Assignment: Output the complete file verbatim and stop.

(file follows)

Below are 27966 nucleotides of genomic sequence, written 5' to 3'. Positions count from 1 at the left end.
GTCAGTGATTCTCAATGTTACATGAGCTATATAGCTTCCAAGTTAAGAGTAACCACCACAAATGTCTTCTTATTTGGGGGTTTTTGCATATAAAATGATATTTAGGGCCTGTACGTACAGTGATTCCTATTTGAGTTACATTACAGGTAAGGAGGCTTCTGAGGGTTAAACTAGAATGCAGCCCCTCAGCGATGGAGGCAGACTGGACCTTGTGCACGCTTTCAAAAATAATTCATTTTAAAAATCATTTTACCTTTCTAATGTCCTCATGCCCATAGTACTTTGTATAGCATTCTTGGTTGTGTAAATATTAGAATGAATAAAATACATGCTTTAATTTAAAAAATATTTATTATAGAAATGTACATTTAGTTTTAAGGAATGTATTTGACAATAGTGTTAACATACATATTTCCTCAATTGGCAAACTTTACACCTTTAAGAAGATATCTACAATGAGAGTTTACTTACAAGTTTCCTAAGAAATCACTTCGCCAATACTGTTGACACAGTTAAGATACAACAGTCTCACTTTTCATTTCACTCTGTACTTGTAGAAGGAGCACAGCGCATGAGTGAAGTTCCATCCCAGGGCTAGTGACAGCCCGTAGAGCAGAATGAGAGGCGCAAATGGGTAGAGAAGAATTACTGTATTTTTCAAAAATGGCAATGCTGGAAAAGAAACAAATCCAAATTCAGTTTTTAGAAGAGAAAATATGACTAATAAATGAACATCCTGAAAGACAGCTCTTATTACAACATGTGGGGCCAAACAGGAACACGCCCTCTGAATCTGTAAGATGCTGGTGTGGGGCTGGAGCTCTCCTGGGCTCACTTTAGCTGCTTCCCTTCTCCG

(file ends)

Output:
Below are 27966 nucleotides of genomic sequence, written 5' to 3'. Positions count from 1 at the left end.
GTCAGTGATTCTCAATGTTACATGAGCTATATAGCTTCCAAGTTAAGAGTAACCACCACAAATGTCTTCTTATTTGGGGGTTTTTGCATATAAAATGATATTTAGGGCCTGTACGTACAGTGATTCCTATTTGAGTTACATTACAGGTAAGGAGGCTTCTGAGGGTTAAACTAGAATGCAGCCCCTCAGCGATGGAGGCAGACTGGACCTTGTGCACGCTTTCAAAAATAATTCATTTTAAAAATCATTTTACCTTTCTAATGTCCTCATGCCCATAGTACTTTGTATAGCATTCTTGGTTGTGTAAATATTAGAATGAATAAAATACATGCTTTAATTTAAAAAATATTTATTATAGAAATGTACATTTAGTTTTAAGGAATGTATTTGACAATAGTGTTAACATACATATTTCCTCAATTGGCAAACTTTACACCTTTAAGAAGATATCTACAATGAGAGTTTACTTACAAGTTTCCTAAGAAATCACTTCGCCAATACTGTTGACACAGTTAAGATACAACAGTCTCACTTTTCATTTCACTCTGTACTTGTAGAAGGAGCACAGCGCATGAGTGAAGTTCCATCCCAGGGCTAGTGACAGCCCGTAGAGCAGAATGAGAGGCGCAAATGGGTAGAGAAGAATTACTGTATTTTTCAAAAATGGCAATGCTGGAAAAGAAACAAATCCAAATTCAGTTTTTAGAAGAGAAAATATGACTAATAAATGAACATCCTGAAAGACAGCTCTTATTACAACATGTGGGGCCAAACAGGAACACGCCCTCTGAATCTGTAAGATGCTGGTGTGGGGCTGGAGCTCTCCTGGGCTCACTTTAGCTGCTTCCCTTCTCCG